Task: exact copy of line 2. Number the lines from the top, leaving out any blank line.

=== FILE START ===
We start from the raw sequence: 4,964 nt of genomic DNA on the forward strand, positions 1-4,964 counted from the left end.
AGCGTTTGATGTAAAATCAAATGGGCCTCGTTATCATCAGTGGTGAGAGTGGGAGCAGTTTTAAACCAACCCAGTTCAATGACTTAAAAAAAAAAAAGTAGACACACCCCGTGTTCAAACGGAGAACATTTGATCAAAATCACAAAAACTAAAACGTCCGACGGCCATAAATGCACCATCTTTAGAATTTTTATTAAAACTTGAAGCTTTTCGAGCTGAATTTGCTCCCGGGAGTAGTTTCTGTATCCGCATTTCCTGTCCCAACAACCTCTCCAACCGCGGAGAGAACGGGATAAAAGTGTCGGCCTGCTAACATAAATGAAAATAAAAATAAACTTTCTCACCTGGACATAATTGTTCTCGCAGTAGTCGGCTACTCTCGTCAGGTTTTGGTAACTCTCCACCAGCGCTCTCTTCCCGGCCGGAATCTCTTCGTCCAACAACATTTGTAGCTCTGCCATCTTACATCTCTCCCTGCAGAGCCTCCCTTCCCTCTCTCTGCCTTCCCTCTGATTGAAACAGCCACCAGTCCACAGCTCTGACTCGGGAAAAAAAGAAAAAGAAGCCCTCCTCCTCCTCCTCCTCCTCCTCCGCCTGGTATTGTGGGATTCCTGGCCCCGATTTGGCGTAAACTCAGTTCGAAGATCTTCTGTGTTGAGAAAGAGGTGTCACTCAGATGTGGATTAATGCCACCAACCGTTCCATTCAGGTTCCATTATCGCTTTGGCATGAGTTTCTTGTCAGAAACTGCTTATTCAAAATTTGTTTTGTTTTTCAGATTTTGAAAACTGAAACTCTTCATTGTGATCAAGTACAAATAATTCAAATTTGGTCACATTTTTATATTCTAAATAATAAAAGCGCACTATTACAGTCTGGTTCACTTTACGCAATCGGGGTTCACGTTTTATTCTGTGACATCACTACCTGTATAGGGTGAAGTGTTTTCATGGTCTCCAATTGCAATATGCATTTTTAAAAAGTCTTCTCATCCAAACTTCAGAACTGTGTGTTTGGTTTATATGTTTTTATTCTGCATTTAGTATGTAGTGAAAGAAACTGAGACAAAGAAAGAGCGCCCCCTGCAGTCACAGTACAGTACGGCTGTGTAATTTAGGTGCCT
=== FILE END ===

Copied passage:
AGCGTTTGATGTAAAATCAAATGGGCCTCGTTATCATCAGTGGTGAGAGTGGGAGCAGTTTTAAACCAACCCAGTTCAATGACTTAAAAAAAAAAAAGTAGACACACCCCGTGTTCAAACGGAGAACATTTGATCAAAATCACAAAAACTAAAACGTCCGACGGCCATAAATGCACCATCTTTAGAATTTTTATTAAAACTTGAAGCTTTTCGAGCTGAATTTGCTCCCGGGAGTAGTTTCTGTATCCGCATTTCCTGTCCCAACAACCTCTCCAACCGCGGAGAGAACGGGATAAAAGTGTCGGCCTGCTAACATAAATGAAAATAAAAATAAACTTTCTCACCTGGACATAATTGTTCTCGCAGTAGTCGGCTACTCTCGTCAGGTTTTGGTAACTCTCCACCAGCGCTCTCTTCCCGGCCGGAATCTCTTCGTCCAACAACATTTGTAGCTCTGCCATCTTACATCTCTCCCTGCAGAGCCTCCCTTCCCTCTCTCTGCCTTCCCTCTGATTGAAACAGCCACCAGTCCACAGCTCTGACTCGGGAAAAAAAGAAAAAGAAGCCCTCCTCCTCCTCCTCCTCCTCCTCCGCCTGGTATTGTGGGATTCCTGGCCCCGATTTGGCGTAAACTCAGTTCGAAGATCTTCTGTGTTGAGAAAGAGGTGTCACTCAGATGTGGATTAATGCCACCAACCGTTCCATTCAGGTTCCATTATCGCTTTGGCATGAGTTTCTTGTCAGAAACTGCTTATTCAAAATTTGTTTTGTTTTTCAGATTTTGAAAACTGAAACTCTTCATTGTGATCAAGTACAAATAATTCAAATTTGGTCACATTTTTATATTCTAAATAATAAAAGCGCACTATTACAGTCTGGTTCACTTTACGCAATCGGGGTTCACGTTTTATTCTGTGACATCACTACCTGTATAGGGTGAAGTGTTTTCATGGTCTCCAATTGCAATATGCATTTTTAAAAAGTCTTCTCATCCAAACTTCAGAACTGTGTGTTTGGTTTATATGTTTTTATTCTGCATTTAGTATGTAGTGAAAGAAACTGAGACAAAGAAAGAGCGCCCCCTGCAGTCACAGTACAGTACGGCTGTGTAATTTAGGTGCCT